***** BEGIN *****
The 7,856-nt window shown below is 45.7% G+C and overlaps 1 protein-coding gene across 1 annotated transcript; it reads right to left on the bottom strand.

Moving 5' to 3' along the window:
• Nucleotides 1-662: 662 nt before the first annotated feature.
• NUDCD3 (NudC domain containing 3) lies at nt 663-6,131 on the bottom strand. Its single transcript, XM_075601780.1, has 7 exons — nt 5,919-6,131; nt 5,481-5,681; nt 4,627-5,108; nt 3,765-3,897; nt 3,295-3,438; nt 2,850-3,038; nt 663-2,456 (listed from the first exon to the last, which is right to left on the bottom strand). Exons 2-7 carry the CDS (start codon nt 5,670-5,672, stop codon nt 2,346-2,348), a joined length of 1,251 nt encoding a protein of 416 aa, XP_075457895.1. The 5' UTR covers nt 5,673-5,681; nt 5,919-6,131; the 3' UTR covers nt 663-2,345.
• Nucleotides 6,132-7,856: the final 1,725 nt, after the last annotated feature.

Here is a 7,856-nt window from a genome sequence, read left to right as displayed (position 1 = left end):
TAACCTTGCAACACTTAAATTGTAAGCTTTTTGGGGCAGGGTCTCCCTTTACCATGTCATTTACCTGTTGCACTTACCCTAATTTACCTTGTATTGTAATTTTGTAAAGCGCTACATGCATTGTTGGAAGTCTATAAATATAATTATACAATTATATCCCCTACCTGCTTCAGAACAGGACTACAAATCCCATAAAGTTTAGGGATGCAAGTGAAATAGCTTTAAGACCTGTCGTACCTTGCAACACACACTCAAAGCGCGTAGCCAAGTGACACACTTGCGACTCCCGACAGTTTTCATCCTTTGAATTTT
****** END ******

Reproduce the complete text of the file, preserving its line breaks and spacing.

The 7,856-nt window shown below is 45.7% G+C and overlaps 1 protein-coding gene across 1 annotated transcript; it reads right to left on the bottom strand.

Moving 5' to 3' along the window:
• Nucleotides 1-662: 662 nt before the first annotated feature.
• NUDCD3 (NudC domain containing 3) lies at nt 663-6,131 on the bottom strand. Its single transcript, XM_075601780.1, has 7 exons — nt 5,919-6,131; nt 5,481-5,681; nt 4,627-5,108; nt 3,765-3,897; nt 3,295-3,438; nt 2,850-3,038; nt 663-2,456 (listed from the first exon to the last, which is right to left on the bottom strand). Exons 2-7 carry the CDS (start codon nt 5,670-5,672, stop codon nt 2,346-2,348), a joined length of 1,251 nt encoding a protein of 416 aa, XP_075457895.1. The 5' UTR covers nt 5,673-5,681; nt 5,919-6,131; the 3' UTR covers nt 663-2,345.
• Nucleotides 6,132-7,856: the final 1,725 nt, after the last annotated feature.

Here is a 7,856-nt window from a genome sequence, read left to right as displayed (position 1 = left end):
TAACCTTGCAACACTTAAATTGTAAGCTTTTTGGGGCAGGGTCTCCCTTTACCATGTCATTTACCTGTTGCACTTACCCTAATTTACCTTGTATTGTAATTTTGTAAAGCGCTACATGCATTGTTGGAAGTCTATAAATATAATTATACAATTATATCCCCTACCTGCTTCAGAACAGGACTACAAATCCCATAAAGTTTAGGGATGCAAGTGAAATAGCTTTAAGACCTGTCGTACCTTGCAACACACACTCAAAGCGCGTAGCCAAGTGACACACTTGCGACTCCCGACAGTTTTCATCCTTTGAATTTT